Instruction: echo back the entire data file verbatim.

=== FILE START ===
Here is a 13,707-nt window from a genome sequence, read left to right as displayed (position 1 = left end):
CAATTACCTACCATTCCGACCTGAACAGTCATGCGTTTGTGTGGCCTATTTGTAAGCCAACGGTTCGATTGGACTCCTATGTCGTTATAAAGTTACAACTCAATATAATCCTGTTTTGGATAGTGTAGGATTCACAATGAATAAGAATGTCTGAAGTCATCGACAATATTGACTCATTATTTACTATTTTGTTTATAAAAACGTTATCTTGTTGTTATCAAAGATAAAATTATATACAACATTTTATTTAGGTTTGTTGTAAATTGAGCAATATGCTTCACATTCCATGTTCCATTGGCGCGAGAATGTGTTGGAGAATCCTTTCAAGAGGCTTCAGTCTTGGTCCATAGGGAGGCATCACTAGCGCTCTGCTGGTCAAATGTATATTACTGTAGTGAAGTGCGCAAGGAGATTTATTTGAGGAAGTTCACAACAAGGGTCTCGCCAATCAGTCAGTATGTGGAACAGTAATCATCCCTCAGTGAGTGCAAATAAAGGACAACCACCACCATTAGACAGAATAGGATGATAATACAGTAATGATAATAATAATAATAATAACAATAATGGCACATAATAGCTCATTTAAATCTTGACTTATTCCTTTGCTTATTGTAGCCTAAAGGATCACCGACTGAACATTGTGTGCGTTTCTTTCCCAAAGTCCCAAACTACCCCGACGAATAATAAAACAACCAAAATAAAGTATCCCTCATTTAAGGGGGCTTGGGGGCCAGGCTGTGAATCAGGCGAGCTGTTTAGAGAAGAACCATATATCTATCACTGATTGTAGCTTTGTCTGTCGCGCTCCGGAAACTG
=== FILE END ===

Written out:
Here is a 13,707-nt window from a genome sequence, read left to right as displayed (position 1 = left end):
CAATTACCTACCATTCCGACCTGAACAGTCATGCGTTTGTGTGGCCTATTTGTAAGCCAACGGTTCGATTGGACTCCTATGTCGTTATAAAGTTACAACTCAATATAATCCTGTTTTGGATAGTGTAGGATTCACAATGAATAAGAATGTCTGAAGTCATCGACAATATTGACTCATTATTTACTATTTTGTTTATAAAAACGTTATCTTGTTGTTATCAAAGATAAAATTATATACAACATTTTATTTAGGTTTGTTGTAAATTGAGCAATATGCTTCACATTCCATGTTCCATTGGCGCGAGAATGTGTTGGAGAATCCTTTCAAGAGGCTTCAGTCTTGGTCCATAGGGAGGCATCACTAGCGCTCTGCTGGTCAAATGTATATTACTGTAGTGAAGTGCGCAAGGAGATTTATTTGAGGAAGTTCACAACAAGGGTCTCGCCAATCAGTCAGTATGTGGAACAGTAATCATCCCTCAGTGAGTGCAAATAAAGGACAACCACCACCATTAGACAGAATAGGATGATAATACAGTAATGATAATAATAATAATAATAACAATAATGGCACATAATAGCTCATTTAAATCTTGACTTATTCCTTTGCTTATTGTAGCCTAAAGGATCACCGACTGAACATTGTGTGCGTTTCTTTCCCAAAGTCCCAAACTACCCCGACGAATAATAAAACAACCAAAATAAAGTATCCCTCATTTAAGGGGGCTTGGGGGCCAGGCTGTGAATCAGGCGAGCTGTTTAGAGAAGAACCATATATCTATCACTGATTGTAGCTTTGTCTGTCGCGCTCCGGAAACTG